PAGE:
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Little Kids, Big Questions
is a series of 12 podcasts that translates the research of early childhood development into parenting practices that mothers, fathers and other caregivers can tailor to the needs of their own child and family. Click here to listen to or download the podcasts. This podcast series is generously funded by MetLife Foundation.

My 19-month-old daughter and I go to a playgroup once a week. Last week my daughter grabbed a car out of her friend’s hands. How can you get little kids to share?

Q: My 19-month-old daughter and I go to a playgroup once a week. Last week my daughter grabbed a car out of her friend’s hands. Her friend started to cry. When I made my daughter give the car back, she started to cry. It was a mess. How can you get little kids to share?

A: Just the other day I had a similar experience—not with toddlers, but with my own 12- and 10-year-olds! What this tells you is that learning to share is a process that can start now but that takes a long time to master.

Toddlers are determined little people who know what they want and work hard to get it. Unfortunately, they don’t yet have the words they need to express their strong feelings, so they communicate through action. Children this age are also not able to put themselves in other people’s shoes. This is why it’s hard for them to share. They only know what they feel, not what others feel. They’re thinking, I want that car and I want it now!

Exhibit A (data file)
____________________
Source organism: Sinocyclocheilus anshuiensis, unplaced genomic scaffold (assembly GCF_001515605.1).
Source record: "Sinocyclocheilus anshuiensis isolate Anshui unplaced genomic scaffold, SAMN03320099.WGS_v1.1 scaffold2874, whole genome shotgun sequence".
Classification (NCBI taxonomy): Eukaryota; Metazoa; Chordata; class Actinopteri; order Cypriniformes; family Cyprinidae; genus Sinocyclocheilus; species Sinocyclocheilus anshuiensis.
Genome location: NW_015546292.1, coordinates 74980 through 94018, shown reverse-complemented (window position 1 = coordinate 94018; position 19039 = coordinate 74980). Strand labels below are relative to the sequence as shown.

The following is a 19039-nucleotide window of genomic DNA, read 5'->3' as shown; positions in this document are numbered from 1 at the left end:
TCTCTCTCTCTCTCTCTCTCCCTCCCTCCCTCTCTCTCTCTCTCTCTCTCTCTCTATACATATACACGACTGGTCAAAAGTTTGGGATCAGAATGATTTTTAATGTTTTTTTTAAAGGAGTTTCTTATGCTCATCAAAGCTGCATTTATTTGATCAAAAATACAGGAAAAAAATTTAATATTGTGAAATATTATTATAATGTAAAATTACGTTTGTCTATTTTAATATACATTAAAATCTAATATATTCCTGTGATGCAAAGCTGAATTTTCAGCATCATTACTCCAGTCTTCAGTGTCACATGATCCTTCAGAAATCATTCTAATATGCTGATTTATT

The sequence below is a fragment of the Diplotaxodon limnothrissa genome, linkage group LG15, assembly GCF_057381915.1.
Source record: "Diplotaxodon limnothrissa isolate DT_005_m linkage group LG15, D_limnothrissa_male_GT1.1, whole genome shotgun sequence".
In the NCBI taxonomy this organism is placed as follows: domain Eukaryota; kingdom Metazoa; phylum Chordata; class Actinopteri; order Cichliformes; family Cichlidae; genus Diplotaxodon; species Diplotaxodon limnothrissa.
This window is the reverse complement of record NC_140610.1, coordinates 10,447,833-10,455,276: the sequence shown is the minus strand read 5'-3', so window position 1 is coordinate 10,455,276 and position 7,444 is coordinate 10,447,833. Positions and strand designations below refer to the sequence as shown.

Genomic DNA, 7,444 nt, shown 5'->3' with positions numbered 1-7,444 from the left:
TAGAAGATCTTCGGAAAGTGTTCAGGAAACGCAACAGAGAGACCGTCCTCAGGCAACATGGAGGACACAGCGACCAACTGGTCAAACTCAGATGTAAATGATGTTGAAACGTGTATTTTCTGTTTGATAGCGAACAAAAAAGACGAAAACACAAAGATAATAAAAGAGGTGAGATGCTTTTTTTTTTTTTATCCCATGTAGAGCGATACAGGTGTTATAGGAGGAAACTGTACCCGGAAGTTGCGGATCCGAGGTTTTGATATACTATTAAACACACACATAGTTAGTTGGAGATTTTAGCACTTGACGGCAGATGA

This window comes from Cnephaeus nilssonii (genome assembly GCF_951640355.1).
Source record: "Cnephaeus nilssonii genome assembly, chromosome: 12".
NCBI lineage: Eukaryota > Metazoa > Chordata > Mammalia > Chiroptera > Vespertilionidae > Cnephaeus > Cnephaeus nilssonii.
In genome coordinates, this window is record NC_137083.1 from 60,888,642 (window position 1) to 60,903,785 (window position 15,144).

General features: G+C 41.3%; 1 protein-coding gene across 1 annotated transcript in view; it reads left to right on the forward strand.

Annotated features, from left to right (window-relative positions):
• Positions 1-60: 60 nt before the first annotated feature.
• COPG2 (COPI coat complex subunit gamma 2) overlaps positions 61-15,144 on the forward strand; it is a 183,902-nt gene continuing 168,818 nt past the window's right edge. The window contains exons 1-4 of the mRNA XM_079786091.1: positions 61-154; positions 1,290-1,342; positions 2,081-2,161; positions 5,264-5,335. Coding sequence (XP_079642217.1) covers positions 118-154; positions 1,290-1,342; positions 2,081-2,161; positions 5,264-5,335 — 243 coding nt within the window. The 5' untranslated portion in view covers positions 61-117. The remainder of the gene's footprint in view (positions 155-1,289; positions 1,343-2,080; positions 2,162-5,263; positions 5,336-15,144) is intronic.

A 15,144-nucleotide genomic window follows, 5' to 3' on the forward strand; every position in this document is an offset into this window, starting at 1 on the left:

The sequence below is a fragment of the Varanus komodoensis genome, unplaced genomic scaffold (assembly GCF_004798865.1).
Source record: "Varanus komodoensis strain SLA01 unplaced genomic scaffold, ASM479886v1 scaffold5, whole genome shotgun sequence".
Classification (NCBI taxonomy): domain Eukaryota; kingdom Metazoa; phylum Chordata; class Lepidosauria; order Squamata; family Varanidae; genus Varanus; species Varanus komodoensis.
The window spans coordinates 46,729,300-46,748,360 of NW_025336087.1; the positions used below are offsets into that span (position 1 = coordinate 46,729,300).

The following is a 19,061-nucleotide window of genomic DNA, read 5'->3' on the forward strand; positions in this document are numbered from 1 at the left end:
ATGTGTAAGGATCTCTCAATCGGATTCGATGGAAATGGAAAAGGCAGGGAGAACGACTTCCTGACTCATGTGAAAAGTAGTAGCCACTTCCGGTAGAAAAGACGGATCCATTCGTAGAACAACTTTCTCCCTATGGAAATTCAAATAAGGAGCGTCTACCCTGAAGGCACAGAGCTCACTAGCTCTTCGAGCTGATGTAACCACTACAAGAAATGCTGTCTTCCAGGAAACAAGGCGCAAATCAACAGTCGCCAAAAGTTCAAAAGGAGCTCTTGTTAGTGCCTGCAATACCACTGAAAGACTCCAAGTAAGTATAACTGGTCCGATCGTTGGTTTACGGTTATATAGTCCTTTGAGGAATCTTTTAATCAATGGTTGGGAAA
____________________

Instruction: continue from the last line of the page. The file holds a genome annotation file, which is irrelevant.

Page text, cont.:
A final complicating factor is that 19-month-olds don’t yet have the impulse control to stop themselves from doing something they want to do, even if they have been corrected countless times. For all of these reasons, most children don’t really share until they’re at least 2 1/2 to 3 years old.

However, you don’t have to nor should you wait until your child is 2 to start helping her learn to share. When you are playing, show her how to take turns: She adds a block, then you add one. At clean-up time, take turns putting the toys back on the shelf. At bedtime, switch off who gets to flip the pages. Through these interactions, your daughter will experience sharing as part of a positive, loving relationship, which sets the stage for turn-taking in other relationships.

Here are some strategies to try to help your daughter and her friends practice sharing:

  • Before a friend comes over, let your child choose and put away just a few toys that are special and that she does not have to share. 

 

  • Provide several of the same kinds of toys so there’s enough for everyone.

 

  • Comment when the children are playing cooperatively: I like how you gave Ellie the doll she wanted.

 

  • Let them know you understand how hard it is to share. Tell them that grabbing is not okay and offer alternatives such as helping them choose another toy while they wait their turn.

 

  • Provide activities that don’t necessarily require sharing—like art projects or playing with water or sand. Playing with open-ended materials is calming and gives children a break from the stress of sharing.


Keep the turns short and use a timer to help children know when their turn will come. (Often kids become so amused by the idea of the timer that they forget about the fight over the toy.)

As your daughter grows, include her in the problem-solving. When she and a friend are having trouble sharing, ask for their ideas on a fair resolution.

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